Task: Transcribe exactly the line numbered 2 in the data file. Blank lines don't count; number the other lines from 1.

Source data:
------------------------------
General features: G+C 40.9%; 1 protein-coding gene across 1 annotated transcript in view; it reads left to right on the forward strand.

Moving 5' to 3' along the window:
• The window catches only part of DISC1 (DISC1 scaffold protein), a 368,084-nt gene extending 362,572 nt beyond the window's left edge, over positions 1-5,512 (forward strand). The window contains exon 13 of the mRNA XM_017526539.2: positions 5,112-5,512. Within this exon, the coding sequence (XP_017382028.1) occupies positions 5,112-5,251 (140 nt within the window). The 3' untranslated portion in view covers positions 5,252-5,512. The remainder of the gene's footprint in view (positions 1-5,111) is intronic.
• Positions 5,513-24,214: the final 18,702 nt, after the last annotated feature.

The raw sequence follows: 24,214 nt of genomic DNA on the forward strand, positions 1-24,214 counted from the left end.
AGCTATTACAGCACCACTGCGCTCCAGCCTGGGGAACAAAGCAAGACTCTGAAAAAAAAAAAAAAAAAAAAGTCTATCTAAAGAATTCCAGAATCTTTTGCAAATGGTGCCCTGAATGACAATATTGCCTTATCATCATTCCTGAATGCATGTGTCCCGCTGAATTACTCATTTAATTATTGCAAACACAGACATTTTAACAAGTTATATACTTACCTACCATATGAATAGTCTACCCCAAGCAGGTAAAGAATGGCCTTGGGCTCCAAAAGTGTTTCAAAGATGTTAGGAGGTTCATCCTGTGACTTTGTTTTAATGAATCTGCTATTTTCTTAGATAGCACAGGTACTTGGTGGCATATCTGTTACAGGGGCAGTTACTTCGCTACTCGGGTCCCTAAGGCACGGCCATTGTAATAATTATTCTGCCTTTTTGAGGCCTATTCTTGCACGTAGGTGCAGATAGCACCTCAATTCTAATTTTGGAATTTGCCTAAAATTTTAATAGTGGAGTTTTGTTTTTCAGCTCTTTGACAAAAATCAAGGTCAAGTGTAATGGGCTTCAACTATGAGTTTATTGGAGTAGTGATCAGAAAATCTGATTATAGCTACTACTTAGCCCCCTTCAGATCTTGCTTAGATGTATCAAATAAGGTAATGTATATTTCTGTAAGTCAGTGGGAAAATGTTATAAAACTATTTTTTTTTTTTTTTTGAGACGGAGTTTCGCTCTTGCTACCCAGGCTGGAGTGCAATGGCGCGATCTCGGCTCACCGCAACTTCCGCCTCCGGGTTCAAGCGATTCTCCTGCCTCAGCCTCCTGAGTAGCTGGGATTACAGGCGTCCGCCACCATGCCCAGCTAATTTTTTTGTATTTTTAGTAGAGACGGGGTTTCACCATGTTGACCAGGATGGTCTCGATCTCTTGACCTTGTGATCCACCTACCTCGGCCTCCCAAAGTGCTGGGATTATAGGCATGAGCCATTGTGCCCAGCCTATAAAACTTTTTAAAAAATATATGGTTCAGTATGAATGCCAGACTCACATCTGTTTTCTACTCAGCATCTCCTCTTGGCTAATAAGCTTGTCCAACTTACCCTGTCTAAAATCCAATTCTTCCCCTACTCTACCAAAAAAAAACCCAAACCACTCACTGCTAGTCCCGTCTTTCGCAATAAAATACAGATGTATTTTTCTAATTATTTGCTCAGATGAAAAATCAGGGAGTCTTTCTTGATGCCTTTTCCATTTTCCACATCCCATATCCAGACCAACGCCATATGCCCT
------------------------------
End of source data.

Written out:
Moving 5' to 3' along the window: